Life in the Spirit – Pastor Matt Ragain

Posted by on Sep 26, 2018 in Blog | 0 comments

Nicodemus—an upstanding religious man—went to visit Jesus. He was troubled in his spirit and needed answers to his burning questions. Nicodemus had an existential crisis. He followed God’s law, he took care of his family, and yet he felt he was missing something. The ground he once stood upon felt more like quick sand.

Maybe you feel that way about your faith. Perhaps at one point you were very close to God. But now that proximity feels distant. You might feel like Nicodemus, living like a Christians, but anxious about missing something important.

Jesus’ perception for Nicodemus is the same prescription for you. You must be born
again. Jesus doesn’t mean you are born again from your mother, but rather you are
born again from the Spirit of God. Just like a newborn, the Spirit of God starts us all
over. We don’t depend on what we think we know about the world. But we learn all
things new as we worship, pray and pour over the Word of God.

Being born of the Spirit is a life do-over of the most literal kind. Born again in the
Spirit changes how we see, interact and love the world. And more importantly, being
born again changes how we see, interact and love God.

Rebirth in the Spirit changes our desires and our fundamental reason for existing.

We were once born for ourselves, but in the Spirit we are born for God.

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Living in the Spirit Sermon Series

Posted by on Sep 26, 2018 in Blog, Posts | 0 comments

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3rd Base Coach – Pastor Matt Ragain

Posted by on Sep 26, 2018 in Blog | 0 comments

When I was learning to play baseball we would practice running the bases. I remember our coaches telling us the same thing again and again: “When you run around 1st base keep your eyes on the 3rd base coach.” When you hit the ball and start running around the bases, it becomes clear that you can’t do two things at once: you can’t run hard and watch the ball at the same time. Both things are necessary, but not possible to accomplish alone. That’s why the 3rd base coach is important. He, unlike the runner, can see everything that is happening at any given time. And if you keep your eyes on him, he will tell you to keep running or to stop. The practical upshot is, as a runner, you can run as hard as you can without having to look over your shoulder to decide if it’s safe to keep running.

This is as true in baseball as it is in our faith. Jesus is a lot like the 3rd base coach.
Jesus can see everything that’s going on, and our job is not just to run but also to
keep watching Jesus. There will be times in our lives when we feel as though we
need to take our eyes off of Jesus to see what else might be going on. This is a
mistake. When we take our eyes off of Jesus we slow down and mistakes are made.

Hebrews 12:1-2 says, “And let us run with perseverance the race marked out for us,
fixing our eyes on Jesus, the pioneer and perfecter of faith.”

The practical upshot of fixing our eyes on Jesus is that he has everything under
control and he can see clearly what we cannot. This allows us to live in freedom and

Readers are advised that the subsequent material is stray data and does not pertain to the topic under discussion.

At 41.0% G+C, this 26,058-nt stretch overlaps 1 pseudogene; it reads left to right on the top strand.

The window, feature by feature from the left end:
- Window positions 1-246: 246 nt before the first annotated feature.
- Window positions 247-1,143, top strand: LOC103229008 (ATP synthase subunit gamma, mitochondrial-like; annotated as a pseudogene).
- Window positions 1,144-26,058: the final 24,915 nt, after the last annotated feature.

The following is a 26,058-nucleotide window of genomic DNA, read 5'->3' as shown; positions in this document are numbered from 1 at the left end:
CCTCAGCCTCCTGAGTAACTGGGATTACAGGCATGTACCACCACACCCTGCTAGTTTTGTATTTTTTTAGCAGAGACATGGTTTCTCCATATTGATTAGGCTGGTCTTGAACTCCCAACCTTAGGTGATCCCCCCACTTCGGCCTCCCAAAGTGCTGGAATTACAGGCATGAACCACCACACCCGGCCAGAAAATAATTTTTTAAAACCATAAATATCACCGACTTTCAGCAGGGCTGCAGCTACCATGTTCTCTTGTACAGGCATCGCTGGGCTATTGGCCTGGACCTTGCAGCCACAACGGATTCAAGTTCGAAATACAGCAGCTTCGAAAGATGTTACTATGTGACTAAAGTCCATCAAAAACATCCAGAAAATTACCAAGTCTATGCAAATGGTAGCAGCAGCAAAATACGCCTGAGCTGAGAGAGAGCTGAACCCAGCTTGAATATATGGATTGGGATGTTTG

without fear because we are doing our one job, while Jesus is doing his. Even when
things get difficult or confusing or scary, our job doesn’t change—run hard and fix
our eyes on Jesus.

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Judas, the Betrayer – Pastor Shea Cutshaw

Posted by on Aug 31, 2018 in Blog | 0 comments

The betrayer of Jesus. Could you imagine being that person? Judas is honestly one of the characters in the Bible that most intrigues me. I mean this guy was with Jesus in the heart of his ministry. He saw the miracles performed and was even called by Jesus to be a disciple. Yet, he is the one who betrays Jesus. Jesus knew this the moment he called him. Judas betrayal wasn’t this random event that caught Jesus by storm. It was planned, and it needed to happen.

This shouldn’t have caught anyone off guard though. Judas was never actually in tune with the mission of Jesus. John 12 gives us some insight into who Judas was. He was someone who had no heart for the poor at all, and he was thief. He stole money from God. He was someone who got to see Jesus face to face and yet continued to ignore his message. John 17 tells us that he is the “son of perdition” which means he is destined for destruction.

So, in Matthew 26, Jesus was not shocked by this nor should anyone else have been. David says this would happen in Psalm 41 and Jesus quotes that Psalm at the last Passover. Luke 22 gives us a lot more insight as well when it shows us that he was actually possessed by Satan. Even before all of that though, Judas was someone who loved and was given over to his sin. He didn’t want to be saved because he didn’t think he needed to be saved.

So, what in the world does this mean for us? It’s easy for us to say that we’re nothing like Judas. We’d say things like we wouldn’t betray Him but if we’re being honest that’s not true. We have no idea what we would do in that situation. Even Peter, who Jesus said he would build His church on, denied Christ three times that night.

I think there are two things we need to take away from the life of Judas, and why it is so important for us to study him. The first is that we can hear the truth, and see it lived out before us every day but if we do not engage with this truth and make it personal and rooted in our lives it will never catch. Just going to Church and listening to sermons will give us any standing before God. Judas has the best Bible teacher ever, and because he didn’t engage and press into the truth he eventually become a hardened man who hated the things of God. Keep confessing sins, keep praying to God, keep sharing the truth, and serve one another.